(HONOLULU, HAWAII, OCTOBER 24, 2011) Heavy alcohol consumption may be linked to a greater risk of developing lung cancer, while higher BMI and increased consumption of black tea and fruit are associated with lower risk of the deadly disease. In three separate studies presented at CHEST 2011, the 77th annual meeting of the American College of Chest Physicians (ACCP), heavy alcohol consumption was related to increased risk of lung cancer, while specific ethnic groups, including African American men and Asian women, had slightly higher risks for lung cancer. Conversely, black tea consumption was shown to reduce lung cancer risk in nonsmoking women, while higher BMI and increased fruit consumption were associated with a lower risk of lung cancer in both men and women.
Lung Cancer Risk Factors
Heavy drinking has multiple harmful effects, including cardiovascular complications and increased risk for lung cancer, said Stanton Siu, MD, FCCP, Kaiser Permanente, Oakland, California. We did not see a relationship between moderate drinking and lung cancer development. So it appears probable that most middle-aged and older moderate drinkers have coronary artery protection and no increased risk of lung cancer risk.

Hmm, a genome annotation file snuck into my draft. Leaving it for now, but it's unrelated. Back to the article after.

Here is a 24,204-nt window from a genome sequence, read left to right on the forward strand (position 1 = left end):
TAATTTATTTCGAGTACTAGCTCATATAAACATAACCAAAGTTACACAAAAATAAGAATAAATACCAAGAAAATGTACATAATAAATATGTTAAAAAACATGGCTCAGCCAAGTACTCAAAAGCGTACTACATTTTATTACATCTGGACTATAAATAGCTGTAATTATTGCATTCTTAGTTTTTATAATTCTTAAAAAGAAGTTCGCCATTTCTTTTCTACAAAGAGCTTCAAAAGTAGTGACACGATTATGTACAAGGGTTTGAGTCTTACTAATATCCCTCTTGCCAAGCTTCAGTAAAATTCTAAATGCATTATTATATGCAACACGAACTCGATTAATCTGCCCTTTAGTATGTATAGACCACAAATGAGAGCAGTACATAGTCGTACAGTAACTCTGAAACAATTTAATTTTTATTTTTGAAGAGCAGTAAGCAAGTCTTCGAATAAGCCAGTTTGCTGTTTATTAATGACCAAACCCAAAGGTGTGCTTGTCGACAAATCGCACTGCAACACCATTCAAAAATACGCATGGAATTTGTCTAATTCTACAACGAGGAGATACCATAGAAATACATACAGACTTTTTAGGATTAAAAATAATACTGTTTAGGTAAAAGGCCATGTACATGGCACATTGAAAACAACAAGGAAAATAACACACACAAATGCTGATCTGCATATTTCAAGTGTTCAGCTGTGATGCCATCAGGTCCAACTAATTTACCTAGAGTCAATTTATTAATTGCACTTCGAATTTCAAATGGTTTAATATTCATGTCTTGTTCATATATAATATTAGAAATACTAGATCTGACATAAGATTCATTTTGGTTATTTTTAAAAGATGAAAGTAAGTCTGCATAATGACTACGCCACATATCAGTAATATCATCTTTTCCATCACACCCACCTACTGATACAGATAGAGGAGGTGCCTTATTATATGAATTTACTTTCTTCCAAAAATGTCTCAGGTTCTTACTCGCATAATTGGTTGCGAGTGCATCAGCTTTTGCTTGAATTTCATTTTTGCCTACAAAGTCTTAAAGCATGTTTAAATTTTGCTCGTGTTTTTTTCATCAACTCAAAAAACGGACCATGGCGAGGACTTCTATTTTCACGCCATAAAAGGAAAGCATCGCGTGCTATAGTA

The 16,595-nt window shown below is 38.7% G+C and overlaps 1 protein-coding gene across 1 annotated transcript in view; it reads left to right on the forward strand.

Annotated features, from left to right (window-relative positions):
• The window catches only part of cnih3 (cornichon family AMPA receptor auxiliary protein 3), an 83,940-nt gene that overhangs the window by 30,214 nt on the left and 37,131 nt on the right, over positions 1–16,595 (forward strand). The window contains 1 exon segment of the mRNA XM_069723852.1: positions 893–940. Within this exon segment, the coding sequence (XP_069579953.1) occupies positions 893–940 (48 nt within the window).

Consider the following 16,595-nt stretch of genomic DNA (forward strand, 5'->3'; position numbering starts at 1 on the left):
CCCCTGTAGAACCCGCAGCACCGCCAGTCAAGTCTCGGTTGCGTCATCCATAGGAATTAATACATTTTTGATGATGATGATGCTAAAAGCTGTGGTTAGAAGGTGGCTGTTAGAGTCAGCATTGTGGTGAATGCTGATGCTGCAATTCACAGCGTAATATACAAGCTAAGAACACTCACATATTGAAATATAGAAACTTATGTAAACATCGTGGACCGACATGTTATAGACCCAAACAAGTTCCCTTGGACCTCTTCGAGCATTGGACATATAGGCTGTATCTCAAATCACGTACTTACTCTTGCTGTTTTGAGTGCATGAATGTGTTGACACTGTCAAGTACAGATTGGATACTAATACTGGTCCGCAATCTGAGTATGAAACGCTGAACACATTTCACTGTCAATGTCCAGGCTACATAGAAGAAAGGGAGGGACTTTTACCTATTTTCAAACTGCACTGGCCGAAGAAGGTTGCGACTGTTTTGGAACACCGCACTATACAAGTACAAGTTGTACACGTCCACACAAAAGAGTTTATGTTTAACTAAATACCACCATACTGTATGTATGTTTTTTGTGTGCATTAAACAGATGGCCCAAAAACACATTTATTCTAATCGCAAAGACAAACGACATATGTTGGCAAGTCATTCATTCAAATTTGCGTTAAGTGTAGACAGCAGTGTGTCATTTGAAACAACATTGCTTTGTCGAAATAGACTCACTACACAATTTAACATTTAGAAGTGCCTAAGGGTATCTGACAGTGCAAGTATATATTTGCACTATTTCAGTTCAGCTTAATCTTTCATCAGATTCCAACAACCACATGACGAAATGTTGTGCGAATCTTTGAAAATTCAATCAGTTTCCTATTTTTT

Dr. Siu and his research team studied 126,293 people who provided baseline data from 1978 to1985 and followed them until 2008 to determine their risk for developing lung cancer in relation to cigarette smoking, alcohol consumption, gender, ethnicity, BMI, and level of education. Of the 1,852 people who developed lung cancer during this time, results showed that cigarette smoking remained a strong predictor of all types of lung cancer; however, heavy alcohol consumption (> 3 alcoholic drinks per day) also increased lung cancer risk, with a slightly higher risk related to heavy beer consumption as opposed to wine and liquor.
Genetic variations among different ethnic groups could explain the elevated risk for lung cancer. Environmental
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American College of Chest Physicians